I’m a socialist. I’m not a communist nor virulently anti-business, and definitely not anti-progress, but I’m certainly for workers’ rights and against the over-concentration of economic power in the hands of the few. Call me a social democrat if you will.
Why do I bring up these tiresome labels? Because I was reminded of them in stark terms when reading a weekend piece by TechCrunch’s Danny Crichton, in which he argued that algorithms are becoming “the champions of workers.” I strongly disagree, and will continue to do so until I see algorithms that take the workers’ side in disputes with their employers.
If anything, the on-demand economy is symptomatic of a world where workers have less control over their environment and destiny, not more.
“Fundamentally in control”
Crichton’s argument goes like this: The on-demand economy, embodied by services like [company]Uber[/company] and [company]TaskRabbit[/company], puts workers “fundamentally in control of their economic lives” because they can choose their working hours and therefore “develop their own personalities and brands.” Algorithms could “provide a vastly improved market for work… more convenient, safe and lucrative,” thus finally obsoleting not only labor unions, but also employment laws.
Per Crichton’s piece, the improvements come mainly in terms of flexibility, which used to be “the exclusive preserve of elite talent” – not only does this have benefits of convenience, but health too, because “control over one’s work” reduces stress and “can literally extend a worker’s life expectancy.”
Unions, meanwhile, were previously useful for establishing a model of full-time employment with benefits such as leave and pensions. However, the new generation want “passion careers” where they can mix “cooking, Egyptian hieroglyphic travel blogging, and some regression analysis of health data,” and are more interested in fun than higher salaries. This is because they’re not as materialistic as those full-employment fogies.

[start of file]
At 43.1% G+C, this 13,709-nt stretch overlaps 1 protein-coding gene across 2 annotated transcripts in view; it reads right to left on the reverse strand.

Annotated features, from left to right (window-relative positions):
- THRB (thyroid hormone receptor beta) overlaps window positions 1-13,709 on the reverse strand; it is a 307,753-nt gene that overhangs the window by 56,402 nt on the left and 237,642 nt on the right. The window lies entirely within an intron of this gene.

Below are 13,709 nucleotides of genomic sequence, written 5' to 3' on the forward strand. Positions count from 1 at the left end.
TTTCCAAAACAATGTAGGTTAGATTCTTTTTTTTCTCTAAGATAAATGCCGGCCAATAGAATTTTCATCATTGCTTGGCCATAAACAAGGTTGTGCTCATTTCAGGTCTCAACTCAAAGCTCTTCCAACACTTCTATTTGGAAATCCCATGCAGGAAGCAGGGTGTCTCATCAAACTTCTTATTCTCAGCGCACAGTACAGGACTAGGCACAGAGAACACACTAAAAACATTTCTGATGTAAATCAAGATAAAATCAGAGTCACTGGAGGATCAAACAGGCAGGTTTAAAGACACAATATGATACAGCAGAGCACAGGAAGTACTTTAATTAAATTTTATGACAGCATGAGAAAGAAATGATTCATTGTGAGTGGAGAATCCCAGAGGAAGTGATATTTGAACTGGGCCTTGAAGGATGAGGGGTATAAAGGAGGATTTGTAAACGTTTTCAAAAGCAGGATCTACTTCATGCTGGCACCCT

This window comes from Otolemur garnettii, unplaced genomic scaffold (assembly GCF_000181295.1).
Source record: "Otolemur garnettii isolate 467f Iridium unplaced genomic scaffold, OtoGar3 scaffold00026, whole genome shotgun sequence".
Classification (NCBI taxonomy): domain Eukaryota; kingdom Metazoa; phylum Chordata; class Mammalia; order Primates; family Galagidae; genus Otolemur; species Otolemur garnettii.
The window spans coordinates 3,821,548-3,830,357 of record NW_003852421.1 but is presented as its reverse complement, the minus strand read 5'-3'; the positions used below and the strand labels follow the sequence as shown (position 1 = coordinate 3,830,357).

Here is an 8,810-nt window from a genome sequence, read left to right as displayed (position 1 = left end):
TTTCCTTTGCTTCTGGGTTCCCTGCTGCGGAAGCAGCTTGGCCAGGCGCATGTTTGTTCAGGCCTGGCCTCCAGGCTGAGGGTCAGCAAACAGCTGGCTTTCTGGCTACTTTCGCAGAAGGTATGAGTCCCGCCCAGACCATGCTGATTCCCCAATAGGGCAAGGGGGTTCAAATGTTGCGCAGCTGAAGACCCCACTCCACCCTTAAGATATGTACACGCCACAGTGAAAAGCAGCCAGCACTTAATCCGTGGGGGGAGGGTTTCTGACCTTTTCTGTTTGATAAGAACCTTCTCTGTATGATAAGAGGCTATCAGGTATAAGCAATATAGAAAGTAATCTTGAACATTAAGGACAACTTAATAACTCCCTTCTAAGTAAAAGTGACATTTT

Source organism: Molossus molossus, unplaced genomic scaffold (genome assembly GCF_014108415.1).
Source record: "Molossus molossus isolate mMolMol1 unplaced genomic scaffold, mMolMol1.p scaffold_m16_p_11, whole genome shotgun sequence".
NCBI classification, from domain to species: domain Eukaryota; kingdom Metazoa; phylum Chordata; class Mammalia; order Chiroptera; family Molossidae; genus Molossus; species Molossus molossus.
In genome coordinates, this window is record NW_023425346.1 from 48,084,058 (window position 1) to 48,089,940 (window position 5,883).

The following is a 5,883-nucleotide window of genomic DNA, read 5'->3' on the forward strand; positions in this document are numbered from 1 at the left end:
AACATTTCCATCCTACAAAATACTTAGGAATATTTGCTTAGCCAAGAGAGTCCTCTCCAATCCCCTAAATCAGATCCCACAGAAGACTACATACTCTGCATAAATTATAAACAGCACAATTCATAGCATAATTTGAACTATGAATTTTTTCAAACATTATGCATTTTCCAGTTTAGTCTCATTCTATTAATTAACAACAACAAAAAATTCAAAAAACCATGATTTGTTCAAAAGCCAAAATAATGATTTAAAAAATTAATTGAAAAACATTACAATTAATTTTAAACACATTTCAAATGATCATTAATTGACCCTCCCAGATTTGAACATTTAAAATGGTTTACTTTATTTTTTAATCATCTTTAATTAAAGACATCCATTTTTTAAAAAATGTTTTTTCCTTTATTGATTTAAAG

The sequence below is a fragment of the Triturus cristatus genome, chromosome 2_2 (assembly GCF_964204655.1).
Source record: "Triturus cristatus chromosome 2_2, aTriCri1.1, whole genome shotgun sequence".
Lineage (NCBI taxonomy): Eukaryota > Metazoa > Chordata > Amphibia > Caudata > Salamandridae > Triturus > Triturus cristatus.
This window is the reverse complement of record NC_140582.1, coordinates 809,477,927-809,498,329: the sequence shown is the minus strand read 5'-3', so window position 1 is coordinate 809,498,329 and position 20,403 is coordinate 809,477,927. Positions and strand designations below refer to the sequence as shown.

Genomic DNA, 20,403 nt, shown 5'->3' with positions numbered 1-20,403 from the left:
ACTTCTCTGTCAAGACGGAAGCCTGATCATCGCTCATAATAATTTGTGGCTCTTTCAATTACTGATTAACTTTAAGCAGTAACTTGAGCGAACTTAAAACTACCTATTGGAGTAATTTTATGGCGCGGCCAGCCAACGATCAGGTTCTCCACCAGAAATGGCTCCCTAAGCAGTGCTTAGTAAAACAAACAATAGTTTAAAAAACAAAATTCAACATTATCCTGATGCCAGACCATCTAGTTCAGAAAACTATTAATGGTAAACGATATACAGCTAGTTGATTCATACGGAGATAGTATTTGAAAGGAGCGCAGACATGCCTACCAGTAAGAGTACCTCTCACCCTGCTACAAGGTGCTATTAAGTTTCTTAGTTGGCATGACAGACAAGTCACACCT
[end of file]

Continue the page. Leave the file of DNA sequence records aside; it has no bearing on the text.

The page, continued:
And what about workers’ rights? Well, if Uber doesn’t pay enough then drivers can and will move to competitors that “pay better or offer a superior work environment.” Algorithms will “compete against each other for talent.” In the light of all this innovation, it’s “disappointing” that unions are trying to perpetuate “old modes of work.”
I can’t help but feel that Crichton has somewhat missed the point of unions. Yes, creating a better workplace is a big part of that purpose, but so – fundamentally – is the ability of workers to organize themselves so they can speak with a collective voice. And the purpose of that is to counterbalance the voice of management or the providers of capital, in order to preserve their rights. It’s about maintaining healthy power dynamics.
There is no such opportunity for workers in the on-demand economy — no platform for organization, no collective voice, and no power. Sure, if individual workers don’t like the work then they can theoretically leave, but they can and will be replaced immediately. That’s the whole point of the on-demand economy – it’s taking full advantage of the fact that the supply of workers greatly outstrips demand. And that means that the departures of individuals will provide little incentive to on-demand employers to improve wages and working conditions.
A piece of a job is better than no job at all, but it doesn’t give you security and predictability. Want to talk about employment and health? Crichton’s big citation is the Whitehall II study, which examined how social position can affect health. The big takeaway from this study is that the poorer you are, the likelier you are to get sick. In Crichton’s hands, the study proved that “workplace flexibility can literally extend a worker’s life expectancy.”
If you’re talking flexibility in working hours, then sure, that’s definitely healthier, as Whitehall II and many other studies have established. But if by flexibility you mean uncertainty, then you’ll find an altogether different story. Indeed, studies have generally found that “flexible employment” is as bad for health as unemployment is, with the model’s inherent insecurity causing chronic anxiety and raising self-reported morbidity.